One day in 1937, 15-year-old Zoly Zamir came home from his school in Bucharest, Romania and announced to his astonished family that he had been told not to return because he was a Jew. Romania formally allied with Nazi Germany in November 1940, but well before then the government was already harshly persecuting the country’s Jews, restricting their business, civic and educational opportunities. His education abruptly cut short, Zoly found a job in Bucharest’s Grand Hotel Lafayette, an elegant establishment that catered to an international clientele. The friendships and contacts he made there were to prove fortunate.
For the next several years, as the fascist Iron Guard consolidated power in Romania and launched a campaign of terror against the Jews, Zoly remained relatively safe. His adventures at the hotel bear all the trappings of a spy novel: clandestine meetings, false identities, intrigue and bribery. When Zoly learned that a group of young Romanian Jews was headed for Palestine under the auspices of the Youth Aliyah, a movement founded to rescue Jewish children from Europe, he used his hotel contacts to secure the necessary paperwork and join them.
Arriving in Palestine in the spring of 1941, he apprenticed himself as a diamond polisher, eventually establishing a small business of his own. Zoly married Shoshana (Berti) Kempinski in 1944 and their daughter Yelena was born two years later. On May 14, 1948, the State of Israel was established. In the War of Independence that followed, thousands of Holocaust survivors, including Zoly and his brother David, distinguished themselves in combat. Soon after arriving in Palestine in 1941, Zoly had joined the Haganah (the underground military organization of the Jewish settlers in Palestine) so he was well-prepared for the battle. “I started [the war] in Tel Aviv and I finished it in Eilat. I went through Rehovot, to Gedera, to Be’er Sheva, all the way down to Eilat,” proudly recalled Zoly, who served as a staff sergeant with the military police.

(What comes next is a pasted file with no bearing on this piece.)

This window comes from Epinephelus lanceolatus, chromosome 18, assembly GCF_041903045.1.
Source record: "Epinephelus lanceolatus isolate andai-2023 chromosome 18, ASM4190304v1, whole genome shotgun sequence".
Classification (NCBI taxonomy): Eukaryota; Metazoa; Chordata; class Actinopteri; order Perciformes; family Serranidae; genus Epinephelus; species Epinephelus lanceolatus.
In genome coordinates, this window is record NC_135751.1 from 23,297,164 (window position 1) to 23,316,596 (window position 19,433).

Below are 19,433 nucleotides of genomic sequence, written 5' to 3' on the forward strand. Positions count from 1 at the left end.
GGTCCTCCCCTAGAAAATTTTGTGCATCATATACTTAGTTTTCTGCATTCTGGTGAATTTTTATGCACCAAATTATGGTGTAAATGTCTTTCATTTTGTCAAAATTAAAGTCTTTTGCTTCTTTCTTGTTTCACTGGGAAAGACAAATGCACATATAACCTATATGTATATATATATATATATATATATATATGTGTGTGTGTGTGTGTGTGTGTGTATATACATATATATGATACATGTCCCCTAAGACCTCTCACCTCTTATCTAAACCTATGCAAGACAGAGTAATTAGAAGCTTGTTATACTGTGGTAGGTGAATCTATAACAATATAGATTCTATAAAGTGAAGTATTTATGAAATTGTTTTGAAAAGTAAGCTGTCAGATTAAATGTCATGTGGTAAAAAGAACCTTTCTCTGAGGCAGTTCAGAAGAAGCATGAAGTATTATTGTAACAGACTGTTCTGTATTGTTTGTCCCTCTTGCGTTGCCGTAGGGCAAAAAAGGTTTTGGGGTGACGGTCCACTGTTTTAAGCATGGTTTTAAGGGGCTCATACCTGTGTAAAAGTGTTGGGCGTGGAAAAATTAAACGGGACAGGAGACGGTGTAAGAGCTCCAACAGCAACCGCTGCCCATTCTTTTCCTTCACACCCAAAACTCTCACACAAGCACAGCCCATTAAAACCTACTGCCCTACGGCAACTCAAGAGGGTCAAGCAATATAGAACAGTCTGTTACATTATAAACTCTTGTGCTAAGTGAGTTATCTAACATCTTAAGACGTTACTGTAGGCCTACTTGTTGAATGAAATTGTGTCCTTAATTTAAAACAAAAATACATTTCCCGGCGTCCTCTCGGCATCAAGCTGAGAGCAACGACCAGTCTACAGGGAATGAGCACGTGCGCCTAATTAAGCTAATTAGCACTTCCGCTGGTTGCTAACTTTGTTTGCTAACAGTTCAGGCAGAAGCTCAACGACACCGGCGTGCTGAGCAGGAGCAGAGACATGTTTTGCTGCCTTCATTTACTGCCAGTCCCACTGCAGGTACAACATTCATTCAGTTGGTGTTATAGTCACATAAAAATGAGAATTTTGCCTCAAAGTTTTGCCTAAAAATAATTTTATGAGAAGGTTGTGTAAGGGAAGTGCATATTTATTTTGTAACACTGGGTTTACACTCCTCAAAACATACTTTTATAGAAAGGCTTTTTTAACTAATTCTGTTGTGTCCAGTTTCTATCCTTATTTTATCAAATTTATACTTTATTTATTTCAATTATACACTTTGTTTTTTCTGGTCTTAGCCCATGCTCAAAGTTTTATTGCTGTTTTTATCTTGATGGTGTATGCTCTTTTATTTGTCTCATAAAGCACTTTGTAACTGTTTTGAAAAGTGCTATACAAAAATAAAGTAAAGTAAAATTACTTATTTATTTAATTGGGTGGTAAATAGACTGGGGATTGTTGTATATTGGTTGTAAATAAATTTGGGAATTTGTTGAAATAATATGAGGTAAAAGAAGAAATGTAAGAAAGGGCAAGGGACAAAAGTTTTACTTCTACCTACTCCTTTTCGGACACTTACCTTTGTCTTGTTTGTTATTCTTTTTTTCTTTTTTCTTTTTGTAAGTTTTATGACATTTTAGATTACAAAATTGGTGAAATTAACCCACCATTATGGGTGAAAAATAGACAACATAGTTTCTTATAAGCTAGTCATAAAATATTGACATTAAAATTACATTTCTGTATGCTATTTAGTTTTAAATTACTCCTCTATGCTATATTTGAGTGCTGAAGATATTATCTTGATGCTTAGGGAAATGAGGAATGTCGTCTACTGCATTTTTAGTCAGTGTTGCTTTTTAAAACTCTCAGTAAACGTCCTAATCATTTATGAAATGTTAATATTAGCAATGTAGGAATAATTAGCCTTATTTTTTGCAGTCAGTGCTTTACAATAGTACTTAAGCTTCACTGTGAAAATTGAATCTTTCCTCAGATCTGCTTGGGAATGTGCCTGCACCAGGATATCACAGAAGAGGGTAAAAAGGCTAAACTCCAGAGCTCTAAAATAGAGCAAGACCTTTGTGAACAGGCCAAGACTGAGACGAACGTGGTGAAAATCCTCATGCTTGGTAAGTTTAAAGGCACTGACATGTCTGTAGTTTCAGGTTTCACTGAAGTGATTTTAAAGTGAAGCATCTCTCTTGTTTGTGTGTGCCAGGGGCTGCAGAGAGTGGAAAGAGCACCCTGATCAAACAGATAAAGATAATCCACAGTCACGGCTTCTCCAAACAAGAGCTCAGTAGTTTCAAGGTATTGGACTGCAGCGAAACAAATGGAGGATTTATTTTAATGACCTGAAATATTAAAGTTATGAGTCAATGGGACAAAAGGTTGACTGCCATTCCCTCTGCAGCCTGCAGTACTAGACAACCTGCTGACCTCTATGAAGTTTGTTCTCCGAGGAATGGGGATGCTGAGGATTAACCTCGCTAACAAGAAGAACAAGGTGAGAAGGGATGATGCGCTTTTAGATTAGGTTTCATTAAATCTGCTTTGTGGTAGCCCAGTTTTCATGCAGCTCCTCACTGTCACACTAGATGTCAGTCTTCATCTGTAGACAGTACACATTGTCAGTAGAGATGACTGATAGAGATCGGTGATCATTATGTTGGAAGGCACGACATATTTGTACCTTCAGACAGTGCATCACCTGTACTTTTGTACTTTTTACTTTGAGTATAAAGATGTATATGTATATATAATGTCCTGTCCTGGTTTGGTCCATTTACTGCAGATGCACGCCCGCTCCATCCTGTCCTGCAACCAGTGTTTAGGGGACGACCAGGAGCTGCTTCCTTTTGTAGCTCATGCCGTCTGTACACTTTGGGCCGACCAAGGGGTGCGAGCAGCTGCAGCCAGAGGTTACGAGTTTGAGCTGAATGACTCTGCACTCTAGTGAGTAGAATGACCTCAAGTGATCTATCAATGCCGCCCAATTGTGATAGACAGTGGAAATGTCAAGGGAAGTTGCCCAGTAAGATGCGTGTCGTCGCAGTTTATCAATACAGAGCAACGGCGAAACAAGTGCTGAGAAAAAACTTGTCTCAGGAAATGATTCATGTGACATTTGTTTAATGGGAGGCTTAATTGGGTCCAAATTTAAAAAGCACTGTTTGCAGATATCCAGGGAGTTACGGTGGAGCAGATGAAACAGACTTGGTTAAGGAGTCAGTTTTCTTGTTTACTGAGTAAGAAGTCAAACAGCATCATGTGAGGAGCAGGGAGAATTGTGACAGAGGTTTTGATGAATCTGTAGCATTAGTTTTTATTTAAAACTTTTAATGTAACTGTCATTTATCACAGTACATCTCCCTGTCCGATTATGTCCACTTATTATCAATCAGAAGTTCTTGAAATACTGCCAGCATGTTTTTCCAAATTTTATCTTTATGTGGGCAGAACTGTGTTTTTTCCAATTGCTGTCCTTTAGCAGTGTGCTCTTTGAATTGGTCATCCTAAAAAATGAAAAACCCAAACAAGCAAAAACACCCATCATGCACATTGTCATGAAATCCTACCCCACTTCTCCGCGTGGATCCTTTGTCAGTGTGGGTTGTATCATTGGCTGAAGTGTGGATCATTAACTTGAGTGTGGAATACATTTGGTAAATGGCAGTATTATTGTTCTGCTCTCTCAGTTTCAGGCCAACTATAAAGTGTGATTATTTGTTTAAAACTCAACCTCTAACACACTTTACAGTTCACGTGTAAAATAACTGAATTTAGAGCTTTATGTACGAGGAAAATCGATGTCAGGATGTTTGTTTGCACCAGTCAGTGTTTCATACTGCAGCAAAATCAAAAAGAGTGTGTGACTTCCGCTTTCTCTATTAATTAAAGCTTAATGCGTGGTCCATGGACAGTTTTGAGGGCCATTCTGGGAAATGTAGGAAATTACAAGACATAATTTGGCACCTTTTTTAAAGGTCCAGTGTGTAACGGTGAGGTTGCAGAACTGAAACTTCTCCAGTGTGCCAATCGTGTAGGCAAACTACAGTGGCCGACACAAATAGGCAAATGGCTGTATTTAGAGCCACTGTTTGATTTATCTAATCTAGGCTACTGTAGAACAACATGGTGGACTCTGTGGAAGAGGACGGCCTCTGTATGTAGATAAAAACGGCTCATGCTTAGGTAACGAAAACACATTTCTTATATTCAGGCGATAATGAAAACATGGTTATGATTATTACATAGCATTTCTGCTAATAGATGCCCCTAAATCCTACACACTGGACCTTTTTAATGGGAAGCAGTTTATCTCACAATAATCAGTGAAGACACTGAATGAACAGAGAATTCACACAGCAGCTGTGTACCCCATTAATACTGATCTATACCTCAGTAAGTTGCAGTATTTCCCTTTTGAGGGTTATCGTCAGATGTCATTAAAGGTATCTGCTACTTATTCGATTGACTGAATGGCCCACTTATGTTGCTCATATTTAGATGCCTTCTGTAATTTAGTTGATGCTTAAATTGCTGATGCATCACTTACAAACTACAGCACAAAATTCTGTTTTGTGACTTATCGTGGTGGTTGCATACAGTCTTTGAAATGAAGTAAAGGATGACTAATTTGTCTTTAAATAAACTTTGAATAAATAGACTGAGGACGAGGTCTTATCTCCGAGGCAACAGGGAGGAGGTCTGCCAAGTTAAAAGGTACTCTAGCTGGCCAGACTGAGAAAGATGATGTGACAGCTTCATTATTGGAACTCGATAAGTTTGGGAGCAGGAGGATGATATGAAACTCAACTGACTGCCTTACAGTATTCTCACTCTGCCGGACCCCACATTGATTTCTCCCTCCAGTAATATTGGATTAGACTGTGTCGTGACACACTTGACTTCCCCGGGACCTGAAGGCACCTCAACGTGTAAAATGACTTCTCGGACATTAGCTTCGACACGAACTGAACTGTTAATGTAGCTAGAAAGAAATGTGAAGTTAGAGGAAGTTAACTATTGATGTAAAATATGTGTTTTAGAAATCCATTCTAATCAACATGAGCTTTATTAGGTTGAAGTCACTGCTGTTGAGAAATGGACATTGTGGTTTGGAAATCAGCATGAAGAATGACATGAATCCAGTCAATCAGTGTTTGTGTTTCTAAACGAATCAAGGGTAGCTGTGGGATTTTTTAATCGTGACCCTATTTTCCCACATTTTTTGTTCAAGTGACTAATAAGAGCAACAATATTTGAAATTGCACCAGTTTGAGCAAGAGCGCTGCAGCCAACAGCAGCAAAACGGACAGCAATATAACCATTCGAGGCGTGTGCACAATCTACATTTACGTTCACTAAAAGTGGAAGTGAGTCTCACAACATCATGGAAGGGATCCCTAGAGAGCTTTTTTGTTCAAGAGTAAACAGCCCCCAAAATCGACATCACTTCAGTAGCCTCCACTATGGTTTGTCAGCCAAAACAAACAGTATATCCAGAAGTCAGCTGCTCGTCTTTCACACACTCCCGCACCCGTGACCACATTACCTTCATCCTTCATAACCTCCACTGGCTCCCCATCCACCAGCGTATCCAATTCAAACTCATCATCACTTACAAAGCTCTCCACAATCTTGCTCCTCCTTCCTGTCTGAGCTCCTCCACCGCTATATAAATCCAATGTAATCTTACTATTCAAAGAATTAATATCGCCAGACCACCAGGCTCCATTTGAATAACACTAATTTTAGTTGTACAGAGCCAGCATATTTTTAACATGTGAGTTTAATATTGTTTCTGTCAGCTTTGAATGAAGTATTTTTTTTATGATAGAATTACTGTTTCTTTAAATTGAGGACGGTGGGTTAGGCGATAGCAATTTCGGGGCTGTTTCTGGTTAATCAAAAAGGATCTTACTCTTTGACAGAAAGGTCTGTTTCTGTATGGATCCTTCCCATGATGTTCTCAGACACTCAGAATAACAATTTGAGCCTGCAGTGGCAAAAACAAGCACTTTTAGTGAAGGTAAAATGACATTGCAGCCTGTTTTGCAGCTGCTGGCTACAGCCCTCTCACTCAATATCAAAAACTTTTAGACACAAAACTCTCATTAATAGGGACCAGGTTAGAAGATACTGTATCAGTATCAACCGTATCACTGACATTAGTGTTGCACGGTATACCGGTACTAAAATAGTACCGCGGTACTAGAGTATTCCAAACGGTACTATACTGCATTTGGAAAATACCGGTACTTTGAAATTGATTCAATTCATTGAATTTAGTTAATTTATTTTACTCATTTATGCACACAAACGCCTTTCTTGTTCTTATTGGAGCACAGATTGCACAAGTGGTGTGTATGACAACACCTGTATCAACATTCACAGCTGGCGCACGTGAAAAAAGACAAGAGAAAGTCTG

Discharged in 1949, Zoly rejoined his family, which soon grew to include daughter Varda. He became the concierge of the prestigious King David Hotel and later joined his stepfather in the restaurant business. In 1962, Zoly and his family moved to Louisville, Kentucky where he worked as a salesman for a synthetic rubber company. After nearly two decades on the road, he was ready for a change. He and Shoshana moved to Houston in 1982, opening a series of delicatessens. They retired in 1990 but Zoly remained active as a member of Congregation Beth Yeshurun and a volunteer at Seven Acres Geriatric Center and Holocaust Museum Houston. He is very proud of his two daughters, five grandchildren and two great granddaughters. “I’m just a very lucky old man,” he reflected with a smile.
Herman (Hillel) Schulzinger, d. 1926
Esther Stern Schulzinger, survived